For my family's reunion in the Philippines last October, we went through no fewer than four whole roast pigs over the course of two weeks, each one four-to-five feet long. Woke up in the morning, and piggy was chained to a fence, and later than night, piggy was getting served with rice.

We've always cooked it on a rotisserie over an open fire. One of my favorite memories growing up is grabbing a piece of bronzed pork skin as it rotated and noshing away.
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#15 Leeper

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Posted 07 March 2008 - 08:56 PM

Three words - La Caja China.


La Caja China


I have a couple events this spring/summer and will be using this.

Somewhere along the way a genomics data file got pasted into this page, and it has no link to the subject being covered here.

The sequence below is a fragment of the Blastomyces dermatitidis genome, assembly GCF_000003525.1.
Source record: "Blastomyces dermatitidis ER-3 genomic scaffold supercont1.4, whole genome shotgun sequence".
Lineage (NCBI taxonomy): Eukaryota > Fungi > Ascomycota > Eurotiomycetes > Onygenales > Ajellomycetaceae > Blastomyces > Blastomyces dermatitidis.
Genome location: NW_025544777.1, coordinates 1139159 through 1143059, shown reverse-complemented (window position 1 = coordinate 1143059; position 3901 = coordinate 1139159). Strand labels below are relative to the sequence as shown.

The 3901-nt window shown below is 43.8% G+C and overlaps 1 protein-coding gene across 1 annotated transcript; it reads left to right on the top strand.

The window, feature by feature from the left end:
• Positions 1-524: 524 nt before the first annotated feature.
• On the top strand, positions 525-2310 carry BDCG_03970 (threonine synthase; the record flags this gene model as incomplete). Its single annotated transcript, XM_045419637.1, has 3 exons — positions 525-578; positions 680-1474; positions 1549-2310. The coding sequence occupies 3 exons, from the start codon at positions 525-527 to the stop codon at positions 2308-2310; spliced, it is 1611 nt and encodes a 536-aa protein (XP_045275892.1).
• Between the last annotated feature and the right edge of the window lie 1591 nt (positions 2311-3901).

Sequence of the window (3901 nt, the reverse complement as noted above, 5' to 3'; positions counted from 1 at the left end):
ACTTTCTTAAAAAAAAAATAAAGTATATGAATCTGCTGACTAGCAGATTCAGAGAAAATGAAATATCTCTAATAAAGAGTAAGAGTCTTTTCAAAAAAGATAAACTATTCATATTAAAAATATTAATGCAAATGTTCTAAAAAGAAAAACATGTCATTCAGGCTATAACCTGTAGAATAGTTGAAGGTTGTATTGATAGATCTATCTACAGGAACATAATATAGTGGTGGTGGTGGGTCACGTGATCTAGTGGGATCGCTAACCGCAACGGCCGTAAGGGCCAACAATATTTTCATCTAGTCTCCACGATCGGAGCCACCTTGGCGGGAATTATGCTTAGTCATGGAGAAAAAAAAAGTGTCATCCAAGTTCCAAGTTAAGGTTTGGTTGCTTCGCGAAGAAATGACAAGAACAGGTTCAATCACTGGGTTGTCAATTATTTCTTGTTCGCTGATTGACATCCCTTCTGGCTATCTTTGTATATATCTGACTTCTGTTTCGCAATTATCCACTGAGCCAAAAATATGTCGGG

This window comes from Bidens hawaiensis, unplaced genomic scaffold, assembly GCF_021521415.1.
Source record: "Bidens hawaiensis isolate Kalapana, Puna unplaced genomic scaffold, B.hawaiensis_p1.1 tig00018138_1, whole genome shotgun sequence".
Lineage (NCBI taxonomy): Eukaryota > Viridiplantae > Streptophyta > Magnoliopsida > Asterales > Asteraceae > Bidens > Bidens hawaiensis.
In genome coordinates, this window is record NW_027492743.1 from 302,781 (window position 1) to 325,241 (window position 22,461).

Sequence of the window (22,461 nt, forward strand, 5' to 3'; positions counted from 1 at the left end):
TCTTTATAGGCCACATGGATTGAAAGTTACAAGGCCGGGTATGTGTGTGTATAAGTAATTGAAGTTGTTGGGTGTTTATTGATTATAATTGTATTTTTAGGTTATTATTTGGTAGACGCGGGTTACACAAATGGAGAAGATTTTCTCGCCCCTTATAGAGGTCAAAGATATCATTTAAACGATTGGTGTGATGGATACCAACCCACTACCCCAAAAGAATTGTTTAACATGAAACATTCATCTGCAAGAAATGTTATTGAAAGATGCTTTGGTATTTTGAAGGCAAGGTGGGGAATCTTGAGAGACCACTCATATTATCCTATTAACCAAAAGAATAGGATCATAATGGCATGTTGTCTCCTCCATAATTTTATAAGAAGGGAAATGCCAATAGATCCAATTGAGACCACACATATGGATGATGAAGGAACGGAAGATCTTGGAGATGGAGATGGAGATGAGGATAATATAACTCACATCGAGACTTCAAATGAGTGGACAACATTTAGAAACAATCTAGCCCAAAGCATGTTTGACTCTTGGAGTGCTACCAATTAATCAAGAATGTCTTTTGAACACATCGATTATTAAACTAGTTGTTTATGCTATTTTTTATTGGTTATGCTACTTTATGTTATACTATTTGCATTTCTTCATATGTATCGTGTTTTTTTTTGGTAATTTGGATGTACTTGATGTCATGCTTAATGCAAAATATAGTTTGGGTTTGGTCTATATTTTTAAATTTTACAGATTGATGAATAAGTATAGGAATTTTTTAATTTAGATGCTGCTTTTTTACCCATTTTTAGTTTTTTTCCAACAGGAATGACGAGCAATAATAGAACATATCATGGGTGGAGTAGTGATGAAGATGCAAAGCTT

#16 Knobcreeky

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Posted 08 March 2008 - 12:12 PM

Three words - La Caja China.


La Caja China


I have a couple events this spring/summer and will be using this.

I've used one of these before and it really takes a lot of the hassle out of cooking a smaller pig. My Cuban side of the family uses them and swears by them. They are easy to transport, easy to cook with and you can throw everything from turkeys to pork shoulder to ribs in there.
The only drawbacks are you are limited in the size of pig you can roast, you can't get any smoke flavoring and the pig cooks so fast that there is no time to sit around and tell lies while sipping bourbon.
"Shop smart- shop S-mart"- Ash

#17 John J. Goddard

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Posted 12 March 2008 - 03:01 AM

i'm hoping to roast a whole pig with a bunch of friends and am looking for advice, tips, prices (specifically of the cooking setup), suggestions, stories of experience, ... anything that will help. we don't have experience with cooking whole animals other than poultry.